Laughing to the beat: Tongan drumming

fakatava2For many years Polynesian Cultural Center visitors from around the world have been enjoying the humorous attempts by audience “volunteers” to play like islanders do during the Tongan Village’s drumming show: There’s just something about watching the first time they try to mimic the antics of a muscular Tongan that cracks everyone up, every time.“From the beginning years ago, that’s the response we expected. The show has held up very well,” said Semisi Fakatava, PCC’s Tongan cultural ambassador. He has worked at the Center for over 25 years and is originally from the island of Vava’u.

Fakatava explained the tā nafa or drumming show that has been delighting audiences for decades is pretty much pure entertainment. “Drumming does have a place in traditional Tongan culture. It’s something that’s very important to us, so we let people know right at the beginning that this is just for entertainment. More culture-based demonstrations follow.”

Click here to watch a a Nostalgic memory from our PCC Tongan drumming presentation.


Fakatava also said the use of the big cowhide-covered drums is “relatively new. Like other Polynesians, Tongans anciently used wooden drums, or lali,” which are made by gouging out a slit or trough in a tree log or branch of various sizes: The bigger the branch, the deeper the sound.


“Tongans probably borrowed the style of drums we now use from the Samoans in the early 1900s,” Fakatava continued. “These were used then, and still are, to provide the beat and accompany the mā’ulu’ulu. Both our cultures still perform this dance where the dancers are seated on the ground and perform synchronized hand motions. It’s definitely become a Tongan thing.”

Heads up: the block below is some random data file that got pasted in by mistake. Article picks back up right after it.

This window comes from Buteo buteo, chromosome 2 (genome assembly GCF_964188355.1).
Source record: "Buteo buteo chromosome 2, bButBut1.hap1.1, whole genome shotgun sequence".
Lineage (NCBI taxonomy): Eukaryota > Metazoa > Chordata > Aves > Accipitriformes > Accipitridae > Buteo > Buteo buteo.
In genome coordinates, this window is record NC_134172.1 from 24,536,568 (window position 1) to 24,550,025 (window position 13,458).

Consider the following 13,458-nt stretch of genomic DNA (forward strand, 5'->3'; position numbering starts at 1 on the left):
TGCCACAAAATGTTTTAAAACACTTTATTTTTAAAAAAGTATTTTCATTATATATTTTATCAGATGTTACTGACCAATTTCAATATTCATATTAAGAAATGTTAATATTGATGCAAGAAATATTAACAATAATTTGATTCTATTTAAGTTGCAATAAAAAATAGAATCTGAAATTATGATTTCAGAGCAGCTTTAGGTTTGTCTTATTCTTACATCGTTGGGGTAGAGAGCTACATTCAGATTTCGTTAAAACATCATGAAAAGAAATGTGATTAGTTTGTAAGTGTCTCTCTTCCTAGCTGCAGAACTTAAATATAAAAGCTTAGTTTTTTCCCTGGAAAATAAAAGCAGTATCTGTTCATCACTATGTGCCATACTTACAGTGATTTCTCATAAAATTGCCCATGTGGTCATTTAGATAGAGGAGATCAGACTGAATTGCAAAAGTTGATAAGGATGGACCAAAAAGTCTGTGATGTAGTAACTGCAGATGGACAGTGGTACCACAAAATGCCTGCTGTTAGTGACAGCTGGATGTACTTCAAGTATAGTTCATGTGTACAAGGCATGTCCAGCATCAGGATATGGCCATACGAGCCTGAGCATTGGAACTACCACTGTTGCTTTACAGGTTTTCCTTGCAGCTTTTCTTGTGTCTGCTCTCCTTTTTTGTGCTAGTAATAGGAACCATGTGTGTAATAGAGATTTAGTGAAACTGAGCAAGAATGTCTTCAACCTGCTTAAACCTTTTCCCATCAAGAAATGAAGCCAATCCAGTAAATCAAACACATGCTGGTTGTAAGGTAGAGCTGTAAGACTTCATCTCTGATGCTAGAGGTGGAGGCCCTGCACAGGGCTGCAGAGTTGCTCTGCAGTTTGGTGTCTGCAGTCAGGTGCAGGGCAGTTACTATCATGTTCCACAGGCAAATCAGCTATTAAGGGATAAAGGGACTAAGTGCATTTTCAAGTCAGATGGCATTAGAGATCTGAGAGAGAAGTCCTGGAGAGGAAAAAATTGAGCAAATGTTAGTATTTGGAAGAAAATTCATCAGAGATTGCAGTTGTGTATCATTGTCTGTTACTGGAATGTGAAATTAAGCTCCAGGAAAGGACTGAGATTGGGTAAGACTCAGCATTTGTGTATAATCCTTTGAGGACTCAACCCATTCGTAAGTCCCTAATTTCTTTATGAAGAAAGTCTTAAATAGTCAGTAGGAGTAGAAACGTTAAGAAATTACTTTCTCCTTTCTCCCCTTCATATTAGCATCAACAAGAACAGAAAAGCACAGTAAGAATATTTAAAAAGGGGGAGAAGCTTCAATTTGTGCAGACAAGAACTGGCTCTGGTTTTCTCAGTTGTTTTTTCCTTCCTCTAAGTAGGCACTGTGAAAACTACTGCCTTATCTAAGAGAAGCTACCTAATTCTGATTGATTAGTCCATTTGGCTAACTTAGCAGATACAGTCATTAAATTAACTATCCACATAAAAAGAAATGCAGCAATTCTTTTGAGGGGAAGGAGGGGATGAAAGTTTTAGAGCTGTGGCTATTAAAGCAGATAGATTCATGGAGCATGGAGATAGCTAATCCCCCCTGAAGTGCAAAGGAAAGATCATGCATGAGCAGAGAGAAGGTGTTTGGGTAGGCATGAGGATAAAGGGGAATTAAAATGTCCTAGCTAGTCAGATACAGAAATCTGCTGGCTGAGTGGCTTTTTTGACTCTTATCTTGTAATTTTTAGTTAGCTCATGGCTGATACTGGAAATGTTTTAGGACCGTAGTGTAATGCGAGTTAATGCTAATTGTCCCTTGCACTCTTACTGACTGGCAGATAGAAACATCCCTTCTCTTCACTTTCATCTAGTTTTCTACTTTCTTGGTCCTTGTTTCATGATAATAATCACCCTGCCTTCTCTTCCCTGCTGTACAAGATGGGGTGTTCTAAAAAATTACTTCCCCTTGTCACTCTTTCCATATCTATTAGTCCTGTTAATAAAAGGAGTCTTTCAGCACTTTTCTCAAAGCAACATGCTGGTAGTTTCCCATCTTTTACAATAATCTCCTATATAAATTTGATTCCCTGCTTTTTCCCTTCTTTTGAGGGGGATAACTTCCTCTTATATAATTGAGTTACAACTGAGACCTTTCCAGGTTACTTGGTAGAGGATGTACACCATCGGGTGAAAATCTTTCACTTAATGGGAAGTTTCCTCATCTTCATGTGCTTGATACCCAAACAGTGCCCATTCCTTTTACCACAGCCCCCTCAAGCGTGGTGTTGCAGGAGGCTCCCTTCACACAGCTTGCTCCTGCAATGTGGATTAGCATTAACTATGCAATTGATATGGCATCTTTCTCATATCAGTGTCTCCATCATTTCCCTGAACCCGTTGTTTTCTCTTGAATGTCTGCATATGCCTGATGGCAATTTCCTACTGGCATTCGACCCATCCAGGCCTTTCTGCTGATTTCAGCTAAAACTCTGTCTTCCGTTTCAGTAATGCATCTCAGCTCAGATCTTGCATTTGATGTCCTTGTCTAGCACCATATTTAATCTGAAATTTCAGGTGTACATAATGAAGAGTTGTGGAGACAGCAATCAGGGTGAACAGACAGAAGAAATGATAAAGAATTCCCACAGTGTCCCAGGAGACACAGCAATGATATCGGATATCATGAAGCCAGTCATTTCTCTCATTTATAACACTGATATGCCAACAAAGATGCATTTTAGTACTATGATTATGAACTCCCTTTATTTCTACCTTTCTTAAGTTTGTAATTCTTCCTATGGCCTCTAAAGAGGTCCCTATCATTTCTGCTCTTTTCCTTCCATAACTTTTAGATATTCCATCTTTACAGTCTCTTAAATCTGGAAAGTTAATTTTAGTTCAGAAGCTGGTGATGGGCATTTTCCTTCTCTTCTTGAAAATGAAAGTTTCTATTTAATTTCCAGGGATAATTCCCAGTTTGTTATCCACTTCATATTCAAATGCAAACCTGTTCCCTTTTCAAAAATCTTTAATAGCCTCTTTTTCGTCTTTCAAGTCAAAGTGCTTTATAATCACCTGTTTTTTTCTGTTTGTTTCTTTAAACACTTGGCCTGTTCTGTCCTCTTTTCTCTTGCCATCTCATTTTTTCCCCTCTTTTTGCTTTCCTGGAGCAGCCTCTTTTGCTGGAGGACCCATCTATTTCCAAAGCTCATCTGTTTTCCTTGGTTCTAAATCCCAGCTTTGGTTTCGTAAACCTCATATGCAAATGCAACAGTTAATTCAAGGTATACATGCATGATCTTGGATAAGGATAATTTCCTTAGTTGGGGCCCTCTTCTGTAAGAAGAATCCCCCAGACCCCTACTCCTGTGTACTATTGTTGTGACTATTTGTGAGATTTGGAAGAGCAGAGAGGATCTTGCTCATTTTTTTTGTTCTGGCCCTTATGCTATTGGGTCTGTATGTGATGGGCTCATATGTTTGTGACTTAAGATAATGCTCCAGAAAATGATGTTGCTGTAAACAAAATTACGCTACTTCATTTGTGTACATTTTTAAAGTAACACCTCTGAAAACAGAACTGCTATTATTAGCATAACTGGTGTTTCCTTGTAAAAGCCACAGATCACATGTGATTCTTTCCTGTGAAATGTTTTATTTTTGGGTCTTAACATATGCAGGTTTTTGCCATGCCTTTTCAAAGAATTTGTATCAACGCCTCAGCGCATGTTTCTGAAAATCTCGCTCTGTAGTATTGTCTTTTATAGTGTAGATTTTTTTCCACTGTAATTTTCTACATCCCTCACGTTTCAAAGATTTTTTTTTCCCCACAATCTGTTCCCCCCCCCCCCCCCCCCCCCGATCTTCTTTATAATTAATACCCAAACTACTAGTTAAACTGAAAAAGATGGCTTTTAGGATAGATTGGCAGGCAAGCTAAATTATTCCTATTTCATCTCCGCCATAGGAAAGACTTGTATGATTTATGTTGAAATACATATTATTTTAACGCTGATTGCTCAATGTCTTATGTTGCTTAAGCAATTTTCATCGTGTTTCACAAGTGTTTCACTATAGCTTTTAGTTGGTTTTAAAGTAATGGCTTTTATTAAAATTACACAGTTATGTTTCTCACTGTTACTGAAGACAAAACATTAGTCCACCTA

He added, however, that the Tongan drum beats and rhythms are the same ones used centuries ago on the lali, and that the big drums are also now used in Tonga during welcoming and other ceremonies.

In addition to the entertaining tā nafa show, the PCC’s Tongan Village also features a demonstration on making ngatu or bark cloth, “and other aspects of our culture and history,” Fakatava said. “People love it.”

Story by Mike Foley


Mike Foley, who has worked off-and-on

at the Polynesian Cultural Center since

1968,  has been a full-time freelance

writer and digital media specialist since

2002, and had a long career in marketing

communications and PR before that. He

learned to speak fluent Samoan as a

Mormon missionary before moving to Laie

in 1967 — still does, and he has traveled

extensively over the years throughout

Polynesia and other Pacific islands. Foley

is mostly retired now, but continues to

contribute to various PCC and other media.